Tall Ship: The Californian
Tartan: Based on the Muir Clan tartan in meadow green, pacific blue, charcoal, gold, redwood stripes and sky blue.
Theater: Pasadena Playhouse
You have to wonder how the legislature gets anything done with all the time it must have taken to approve all these California state symbols.
The California state flag has its origins in early California history. On June 14, 1846, while California was still under Mexican rule, a group of settlers in Sonoma proclaimed California to be an independent republic. They hastily created a California flag that showed a grizzly bear and a five-pointed star above a red bar. It said "California Republic."
The first California flag flew for less than a month. The United States had declared war against Mexico on May 11, 1846, but information traveled slowly back then and it took until July 9 for the news to reach the instigators of what came to be known as the Bear Flag Revolt.
In 1911, the state of California adopted the Bear Flag as the official California flag.
Symbolism on the Flag
Grizzly bear: Strength
Lone star: Imitates the Texas Lone Star
The California state seal was created when the state was first formed in 1849. The idea came from Caleb Lyon, a clerk of the California Constitutional Convention, but the design of the California state seal was done by Major R. S. Garnett of the United States Army.
Symbolism on the State Seal
31 Stars: Number of states after California was admitted
Woman: Minerva, Roman goddess of wisdom
Grizzly Bear: California wildlife
Grapes: Agricultural richness
Miner: California gold rush
Eureka: This is the California state motto, which means "I have found it" and probably refers to the discovery of gold
State Flower: Golden Poppy
The botanical name of the California state flower is Eschsholtzia californica, given to the pretty yellow/orange flower by naturalist Adelbert Von Chamisso a Prussian scientist who visited San Francisco in 1816. It became the state flower in 1903.
It's commonly called the California poppy or golden poppy, but other names for the California state flower include flame flower, la amapola, and copa de oro (cup of gold). The California state flower is so popular that it has its own day: April 6.
You'll see the California state flower blooming all over the place - and maybe even in your own flower garden. The best place to view them in nature is at Antelope Valley Poppy Preserve near Los Angeles.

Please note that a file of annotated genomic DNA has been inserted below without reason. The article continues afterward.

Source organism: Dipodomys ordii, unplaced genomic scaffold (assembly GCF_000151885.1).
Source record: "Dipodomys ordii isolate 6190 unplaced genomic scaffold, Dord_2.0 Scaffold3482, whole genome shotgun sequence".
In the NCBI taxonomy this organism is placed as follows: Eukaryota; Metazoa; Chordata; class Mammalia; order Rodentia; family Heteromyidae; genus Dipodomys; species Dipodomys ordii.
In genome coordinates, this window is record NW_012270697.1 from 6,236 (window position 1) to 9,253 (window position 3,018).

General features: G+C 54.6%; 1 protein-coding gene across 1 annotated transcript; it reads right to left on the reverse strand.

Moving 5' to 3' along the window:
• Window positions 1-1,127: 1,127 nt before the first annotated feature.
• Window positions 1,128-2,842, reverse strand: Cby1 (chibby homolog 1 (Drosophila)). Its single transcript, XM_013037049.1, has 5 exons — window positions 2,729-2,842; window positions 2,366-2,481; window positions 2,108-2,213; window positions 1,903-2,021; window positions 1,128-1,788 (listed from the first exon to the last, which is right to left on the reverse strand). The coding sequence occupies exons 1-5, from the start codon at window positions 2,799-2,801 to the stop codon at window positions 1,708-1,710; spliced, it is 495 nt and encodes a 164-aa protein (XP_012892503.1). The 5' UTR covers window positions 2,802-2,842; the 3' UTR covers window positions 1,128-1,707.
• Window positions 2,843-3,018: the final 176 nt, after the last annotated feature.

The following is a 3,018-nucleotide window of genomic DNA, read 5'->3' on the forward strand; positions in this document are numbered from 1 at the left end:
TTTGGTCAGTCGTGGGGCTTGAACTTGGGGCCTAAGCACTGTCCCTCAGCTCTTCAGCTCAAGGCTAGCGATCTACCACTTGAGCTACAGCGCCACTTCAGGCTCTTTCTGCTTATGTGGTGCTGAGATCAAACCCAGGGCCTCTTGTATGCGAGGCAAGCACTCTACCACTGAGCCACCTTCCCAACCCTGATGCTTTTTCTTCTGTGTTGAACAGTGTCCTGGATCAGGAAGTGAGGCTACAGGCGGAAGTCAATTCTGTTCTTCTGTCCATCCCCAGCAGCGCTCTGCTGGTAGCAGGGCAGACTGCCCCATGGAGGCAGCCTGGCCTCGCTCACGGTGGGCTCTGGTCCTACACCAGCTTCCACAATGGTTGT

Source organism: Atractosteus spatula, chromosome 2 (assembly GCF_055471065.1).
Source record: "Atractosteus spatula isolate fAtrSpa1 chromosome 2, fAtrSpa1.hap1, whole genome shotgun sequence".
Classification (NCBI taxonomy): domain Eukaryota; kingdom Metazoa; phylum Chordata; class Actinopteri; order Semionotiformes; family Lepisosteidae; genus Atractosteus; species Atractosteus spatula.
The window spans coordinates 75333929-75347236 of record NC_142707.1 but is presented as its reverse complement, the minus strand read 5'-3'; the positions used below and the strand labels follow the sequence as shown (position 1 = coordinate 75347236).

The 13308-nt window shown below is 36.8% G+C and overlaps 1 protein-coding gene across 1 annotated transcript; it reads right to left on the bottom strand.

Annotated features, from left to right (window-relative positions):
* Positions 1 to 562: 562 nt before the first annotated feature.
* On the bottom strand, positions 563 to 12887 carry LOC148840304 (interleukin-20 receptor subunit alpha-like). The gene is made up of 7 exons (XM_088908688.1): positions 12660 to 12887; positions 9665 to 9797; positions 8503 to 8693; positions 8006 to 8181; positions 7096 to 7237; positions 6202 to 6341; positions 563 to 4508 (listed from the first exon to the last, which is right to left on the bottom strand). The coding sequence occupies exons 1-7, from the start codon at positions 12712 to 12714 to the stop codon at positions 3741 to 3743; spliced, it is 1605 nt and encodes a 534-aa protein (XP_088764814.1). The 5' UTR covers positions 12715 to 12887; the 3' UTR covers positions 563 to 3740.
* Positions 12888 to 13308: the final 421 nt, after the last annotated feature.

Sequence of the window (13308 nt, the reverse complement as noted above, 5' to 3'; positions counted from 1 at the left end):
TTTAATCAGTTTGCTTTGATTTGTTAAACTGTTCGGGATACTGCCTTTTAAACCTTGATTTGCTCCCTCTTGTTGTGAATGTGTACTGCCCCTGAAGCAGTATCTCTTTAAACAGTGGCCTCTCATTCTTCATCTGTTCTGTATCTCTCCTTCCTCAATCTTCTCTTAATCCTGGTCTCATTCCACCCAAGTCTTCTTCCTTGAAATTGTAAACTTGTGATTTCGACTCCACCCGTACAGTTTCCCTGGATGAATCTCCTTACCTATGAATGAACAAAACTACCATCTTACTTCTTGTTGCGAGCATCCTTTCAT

The California quail (Lophortyx californica) could easily be the cutest California state symbol, with its bobbing top-knot and black bib. It's a hardy and adaptable creature, found in flocks of up to 60 except during spring nesting season, when they break up into pairs. They're most common in chaparral and low grassy areas and they range along the Pacific coast from Mexico into southern British Columbia.
It seems the California state bird may have failed to get the message about its status - some say its call sounds like "Chi-ca-go."
State Tree: California Redwoods
"California redwood" has been the official California state tree since 1937. It's not a very specific name because there are two kinds: coastal redwoods or sequoia sempervirens (sempervirens means evergreen) and giant sequoias or sequoiadendron giganteum. They're a good choice for the California state tree(s) because they only grow on the Pacific coast and mostly in California.
Coastal redwoods grow tall - almost 400 feet - and giant sequoias are massive. General Sherman Tree in Sequoia & Kings Canyon National Park is more than 274 feet high and over 102 feet around its base. Find out where to see the California state tree and learn more about California's redwood forests.
Not only is the giant sequoia the California state tree, but General Grant Tree in Sequoia National Park is one of several trees that are called our Nation's Christmas tree.
The specimen of the California state tree shown in the picture is from Sequoia National Park.
State Fish: Golden Trout